Jacob
 

Drizzit89

New Member
Firstly are you routing all the traffic within virtual box through your Security Onion? From what I have read Security has no way of detecting traffic from Kali to the internet because Kali is directly connecting to it through the virtual box NIC to the physical NIC to the internet. You could also add a virtual firewall to pass all the virtual network traffic through before it leaves the virtual environment.

Secondly I would re-attempt your arp poisoning and make sure your Kali takes the place of your router in your virtual environment. The whole point of the poisoning is to make all the devices believe Kali is the network device and the feeding the actual network device the packets you want it to see and how you want it to see them. And then returning the packets you want back to the original requester and in a format you want it in.
 
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JIB

New Member
Hi Drizzit89, Thank you very much for your message. I appreciate it and sorry for this late reply.

I am now using a CentOS 7 router in VirtualBox to send traffic from the local network (containing Kali) to Security Onion (which will be on its own network). If I set up a virtual firewall (as you suggested), would it pass alerts (Kali commands sent to the internet like traceroute...) to Security Onion? And can rules be set up on Security Onion (Snort rules) that would produce alerts (i.e. a rule that detects traceroute)?

Also, I used a tool called "arpwatch" to detect ARP poisoning attacks in Security Onion. I ended up having to pass those Arpwatch alerts from a Centos 7 Victim VM to Security Onion (using so-allow). Is there a similar tool that would be able to detect a Man-in-the-middle attack?

Thank you again for your time,

Jacob
 

Drizzit89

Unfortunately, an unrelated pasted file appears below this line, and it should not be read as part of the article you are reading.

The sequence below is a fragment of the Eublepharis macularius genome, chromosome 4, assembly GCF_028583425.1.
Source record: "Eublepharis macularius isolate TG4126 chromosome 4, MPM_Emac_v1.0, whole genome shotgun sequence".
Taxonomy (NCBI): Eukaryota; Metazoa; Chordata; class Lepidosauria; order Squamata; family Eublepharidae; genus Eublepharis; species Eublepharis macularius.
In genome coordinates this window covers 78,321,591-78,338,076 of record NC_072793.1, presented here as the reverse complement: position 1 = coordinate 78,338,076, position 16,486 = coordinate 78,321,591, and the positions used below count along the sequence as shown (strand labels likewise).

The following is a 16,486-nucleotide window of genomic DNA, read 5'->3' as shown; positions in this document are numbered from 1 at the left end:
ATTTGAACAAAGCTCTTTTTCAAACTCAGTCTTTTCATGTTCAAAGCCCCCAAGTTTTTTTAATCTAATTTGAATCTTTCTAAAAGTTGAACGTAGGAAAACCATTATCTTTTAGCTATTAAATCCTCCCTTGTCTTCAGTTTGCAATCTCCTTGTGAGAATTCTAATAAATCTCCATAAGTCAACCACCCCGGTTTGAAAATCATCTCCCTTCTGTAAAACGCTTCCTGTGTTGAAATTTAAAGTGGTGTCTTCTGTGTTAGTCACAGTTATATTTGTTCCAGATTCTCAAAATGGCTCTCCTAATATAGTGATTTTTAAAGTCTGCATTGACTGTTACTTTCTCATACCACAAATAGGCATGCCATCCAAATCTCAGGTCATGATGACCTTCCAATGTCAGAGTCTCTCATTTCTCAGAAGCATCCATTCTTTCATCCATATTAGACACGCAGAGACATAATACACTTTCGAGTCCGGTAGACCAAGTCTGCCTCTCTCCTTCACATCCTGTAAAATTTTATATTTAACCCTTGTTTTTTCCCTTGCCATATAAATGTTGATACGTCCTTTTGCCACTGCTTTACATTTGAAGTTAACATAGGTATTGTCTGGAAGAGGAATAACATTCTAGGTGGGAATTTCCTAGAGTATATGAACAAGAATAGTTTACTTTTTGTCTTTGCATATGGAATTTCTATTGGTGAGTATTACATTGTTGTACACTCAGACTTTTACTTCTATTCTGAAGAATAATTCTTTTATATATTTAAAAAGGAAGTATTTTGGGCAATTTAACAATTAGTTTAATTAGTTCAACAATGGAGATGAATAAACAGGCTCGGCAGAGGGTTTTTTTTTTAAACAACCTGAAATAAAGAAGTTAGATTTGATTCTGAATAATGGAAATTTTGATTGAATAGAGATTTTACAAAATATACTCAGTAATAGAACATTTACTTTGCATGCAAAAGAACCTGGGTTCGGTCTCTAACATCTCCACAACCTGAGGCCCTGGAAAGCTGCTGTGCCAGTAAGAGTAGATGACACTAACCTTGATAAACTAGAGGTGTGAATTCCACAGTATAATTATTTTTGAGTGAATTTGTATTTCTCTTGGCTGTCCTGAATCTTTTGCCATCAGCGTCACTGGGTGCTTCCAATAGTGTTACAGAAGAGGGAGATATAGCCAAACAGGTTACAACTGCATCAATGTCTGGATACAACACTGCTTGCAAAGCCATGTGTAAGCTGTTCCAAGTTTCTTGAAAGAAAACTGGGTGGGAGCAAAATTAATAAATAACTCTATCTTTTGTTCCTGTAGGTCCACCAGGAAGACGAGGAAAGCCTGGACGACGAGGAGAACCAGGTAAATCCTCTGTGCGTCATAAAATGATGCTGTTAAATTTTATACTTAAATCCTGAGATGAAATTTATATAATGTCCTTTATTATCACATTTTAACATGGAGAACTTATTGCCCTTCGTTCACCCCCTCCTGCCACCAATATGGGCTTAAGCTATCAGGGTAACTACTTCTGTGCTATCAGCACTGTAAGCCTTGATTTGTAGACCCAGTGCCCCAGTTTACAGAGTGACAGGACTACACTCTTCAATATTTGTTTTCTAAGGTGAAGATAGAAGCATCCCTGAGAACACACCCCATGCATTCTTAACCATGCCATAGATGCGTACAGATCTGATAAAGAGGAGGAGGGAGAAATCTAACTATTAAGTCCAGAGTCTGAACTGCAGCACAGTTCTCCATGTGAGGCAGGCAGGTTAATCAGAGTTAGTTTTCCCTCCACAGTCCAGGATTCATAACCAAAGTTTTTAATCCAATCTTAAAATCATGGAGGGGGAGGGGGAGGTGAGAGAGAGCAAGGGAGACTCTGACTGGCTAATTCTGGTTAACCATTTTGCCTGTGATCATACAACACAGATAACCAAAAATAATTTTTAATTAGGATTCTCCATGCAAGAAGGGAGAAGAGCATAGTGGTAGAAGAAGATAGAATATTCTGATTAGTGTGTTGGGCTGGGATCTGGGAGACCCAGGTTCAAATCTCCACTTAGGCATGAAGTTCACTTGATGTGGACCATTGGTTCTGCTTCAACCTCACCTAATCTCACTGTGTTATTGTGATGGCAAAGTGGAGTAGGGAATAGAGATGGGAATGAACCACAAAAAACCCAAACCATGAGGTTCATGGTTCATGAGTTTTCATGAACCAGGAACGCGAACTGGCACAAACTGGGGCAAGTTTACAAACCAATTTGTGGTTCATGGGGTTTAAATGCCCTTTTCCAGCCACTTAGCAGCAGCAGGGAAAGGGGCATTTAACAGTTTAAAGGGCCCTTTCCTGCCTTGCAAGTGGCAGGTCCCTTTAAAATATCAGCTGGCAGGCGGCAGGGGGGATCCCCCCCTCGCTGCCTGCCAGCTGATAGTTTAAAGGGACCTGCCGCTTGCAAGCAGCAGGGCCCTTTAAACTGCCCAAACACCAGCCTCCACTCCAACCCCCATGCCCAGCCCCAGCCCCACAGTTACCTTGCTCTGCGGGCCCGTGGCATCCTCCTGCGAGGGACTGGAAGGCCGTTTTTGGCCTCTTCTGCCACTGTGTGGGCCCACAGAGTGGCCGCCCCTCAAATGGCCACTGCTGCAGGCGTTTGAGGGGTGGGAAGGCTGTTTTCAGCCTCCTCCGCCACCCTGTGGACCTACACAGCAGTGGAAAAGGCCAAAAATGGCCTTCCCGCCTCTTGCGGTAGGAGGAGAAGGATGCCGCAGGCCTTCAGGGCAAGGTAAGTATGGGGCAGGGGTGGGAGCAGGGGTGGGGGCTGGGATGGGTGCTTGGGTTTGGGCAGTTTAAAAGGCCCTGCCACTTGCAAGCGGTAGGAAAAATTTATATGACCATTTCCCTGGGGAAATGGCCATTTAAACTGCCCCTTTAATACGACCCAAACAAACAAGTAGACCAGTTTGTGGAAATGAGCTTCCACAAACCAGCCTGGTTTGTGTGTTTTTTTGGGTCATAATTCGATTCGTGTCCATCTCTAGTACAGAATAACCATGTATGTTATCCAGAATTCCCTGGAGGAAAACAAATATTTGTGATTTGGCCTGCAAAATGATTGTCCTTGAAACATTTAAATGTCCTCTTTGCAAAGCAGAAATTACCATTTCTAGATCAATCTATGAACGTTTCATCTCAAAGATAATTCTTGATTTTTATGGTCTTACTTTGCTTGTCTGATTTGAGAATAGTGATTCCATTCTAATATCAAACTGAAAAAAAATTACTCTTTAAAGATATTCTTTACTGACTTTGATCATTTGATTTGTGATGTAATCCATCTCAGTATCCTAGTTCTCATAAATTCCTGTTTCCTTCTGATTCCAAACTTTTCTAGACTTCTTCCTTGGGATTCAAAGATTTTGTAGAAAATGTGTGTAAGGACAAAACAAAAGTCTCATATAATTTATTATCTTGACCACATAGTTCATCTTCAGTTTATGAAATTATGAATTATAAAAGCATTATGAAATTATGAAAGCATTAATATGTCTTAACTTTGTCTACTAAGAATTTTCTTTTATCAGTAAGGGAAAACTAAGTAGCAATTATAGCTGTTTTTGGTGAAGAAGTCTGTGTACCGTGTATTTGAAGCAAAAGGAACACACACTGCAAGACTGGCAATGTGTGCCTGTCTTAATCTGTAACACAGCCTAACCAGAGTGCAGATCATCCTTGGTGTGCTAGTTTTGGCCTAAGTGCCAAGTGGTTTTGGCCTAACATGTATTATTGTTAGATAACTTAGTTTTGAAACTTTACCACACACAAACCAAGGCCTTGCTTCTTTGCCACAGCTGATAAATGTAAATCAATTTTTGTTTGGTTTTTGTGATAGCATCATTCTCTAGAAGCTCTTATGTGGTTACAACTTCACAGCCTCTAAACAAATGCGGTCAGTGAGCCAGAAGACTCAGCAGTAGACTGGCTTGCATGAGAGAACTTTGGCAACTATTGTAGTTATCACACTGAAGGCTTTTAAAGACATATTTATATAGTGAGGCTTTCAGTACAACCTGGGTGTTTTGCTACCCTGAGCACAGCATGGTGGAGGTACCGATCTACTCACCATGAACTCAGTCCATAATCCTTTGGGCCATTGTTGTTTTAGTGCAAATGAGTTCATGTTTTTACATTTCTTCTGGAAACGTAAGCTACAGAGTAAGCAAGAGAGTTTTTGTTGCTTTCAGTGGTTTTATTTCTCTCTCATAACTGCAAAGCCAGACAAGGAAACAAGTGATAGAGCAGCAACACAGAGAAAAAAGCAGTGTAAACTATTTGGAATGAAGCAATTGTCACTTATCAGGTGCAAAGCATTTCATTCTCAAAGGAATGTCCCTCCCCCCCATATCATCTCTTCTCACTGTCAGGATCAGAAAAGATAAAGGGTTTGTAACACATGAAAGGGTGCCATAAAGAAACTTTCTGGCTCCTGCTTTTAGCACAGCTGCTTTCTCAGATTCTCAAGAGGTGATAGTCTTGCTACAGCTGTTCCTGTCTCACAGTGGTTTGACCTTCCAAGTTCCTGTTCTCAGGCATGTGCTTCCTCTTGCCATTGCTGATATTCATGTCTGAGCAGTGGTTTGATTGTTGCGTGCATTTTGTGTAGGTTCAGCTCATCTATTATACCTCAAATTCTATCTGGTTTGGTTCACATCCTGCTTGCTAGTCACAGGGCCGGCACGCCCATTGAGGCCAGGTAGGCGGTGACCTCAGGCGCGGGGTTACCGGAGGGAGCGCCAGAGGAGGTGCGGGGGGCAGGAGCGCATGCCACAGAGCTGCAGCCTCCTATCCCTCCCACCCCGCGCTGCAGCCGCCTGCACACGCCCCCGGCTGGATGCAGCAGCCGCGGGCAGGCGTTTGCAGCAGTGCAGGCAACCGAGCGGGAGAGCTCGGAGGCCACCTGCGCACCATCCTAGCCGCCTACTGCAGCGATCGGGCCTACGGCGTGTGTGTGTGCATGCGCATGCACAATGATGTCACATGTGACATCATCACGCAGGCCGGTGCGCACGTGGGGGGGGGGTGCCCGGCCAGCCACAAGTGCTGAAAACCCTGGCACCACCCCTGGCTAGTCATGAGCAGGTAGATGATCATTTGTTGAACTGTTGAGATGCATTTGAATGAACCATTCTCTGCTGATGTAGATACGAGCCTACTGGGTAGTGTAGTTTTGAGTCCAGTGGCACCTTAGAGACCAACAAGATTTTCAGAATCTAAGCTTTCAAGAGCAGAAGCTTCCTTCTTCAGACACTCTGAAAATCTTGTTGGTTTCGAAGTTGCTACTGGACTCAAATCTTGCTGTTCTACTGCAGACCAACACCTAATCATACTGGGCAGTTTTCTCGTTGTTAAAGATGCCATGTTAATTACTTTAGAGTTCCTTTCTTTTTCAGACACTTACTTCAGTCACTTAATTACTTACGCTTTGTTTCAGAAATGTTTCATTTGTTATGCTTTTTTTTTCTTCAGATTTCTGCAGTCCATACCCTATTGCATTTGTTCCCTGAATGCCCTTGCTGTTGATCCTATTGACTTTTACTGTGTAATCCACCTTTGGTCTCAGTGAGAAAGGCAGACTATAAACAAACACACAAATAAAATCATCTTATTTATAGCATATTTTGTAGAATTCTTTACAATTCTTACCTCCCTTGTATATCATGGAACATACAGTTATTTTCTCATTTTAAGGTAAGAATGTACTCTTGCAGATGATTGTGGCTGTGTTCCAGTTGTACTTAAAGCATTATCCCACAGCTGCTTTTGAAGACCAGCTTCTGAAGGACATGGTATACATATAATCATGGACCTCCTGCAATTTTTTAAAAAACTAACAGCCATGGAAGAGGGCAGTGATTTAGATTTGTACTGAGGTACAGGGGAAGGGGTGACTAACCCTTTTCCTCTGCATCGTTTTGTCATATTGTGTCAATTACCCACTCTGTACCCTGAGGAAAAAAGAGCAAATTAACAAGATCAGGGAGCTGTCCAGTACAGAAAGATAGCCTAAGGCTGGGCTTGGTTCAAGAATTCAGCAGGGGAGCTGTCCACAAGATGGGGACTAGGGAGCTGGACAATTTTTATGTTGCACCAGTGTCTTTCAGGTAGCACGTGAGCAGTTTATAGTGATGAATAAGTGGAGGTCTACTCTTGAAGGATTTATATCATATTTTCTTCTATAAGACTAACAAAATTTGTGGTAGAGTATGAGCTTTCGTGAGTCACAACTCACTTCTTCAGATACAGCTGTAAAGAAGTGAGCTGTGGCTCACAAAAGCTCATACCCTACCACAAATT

New Member
You can set this up one of two ways. Personally I would not create tracert or ping and a security rule due to a large amount of noise that is generated by ping and the other tools built off of it (tracert). Tracert is just an automated set of pings with the allowed number of hops increased by one until it reaches the destination or the maximum number of hops (32 default). I would personally set up a rule to fire on a kind of scan, attack or service being used in a suspicious manner, such as telnet/ssh from your kali vlan to your protected vlan or a scan of ports in a short period of time (top 10000 ports in less than 5 minutes). I will write up the rest as tracert but should be able to be used for any sort of scan or service.

First option: You can set up your router to generate logs for specific types of traffic it sees and have Security Onion parse those logs with rules to hit on "suspicious activity". In this case tracert. So you will want the router to make an entry for every ping packet it comes across and forward it to Security Onion. Then you want to create a rule in Security Onion to parse the logs from the router looking for a number of ping requests from the same IP in a short period of time.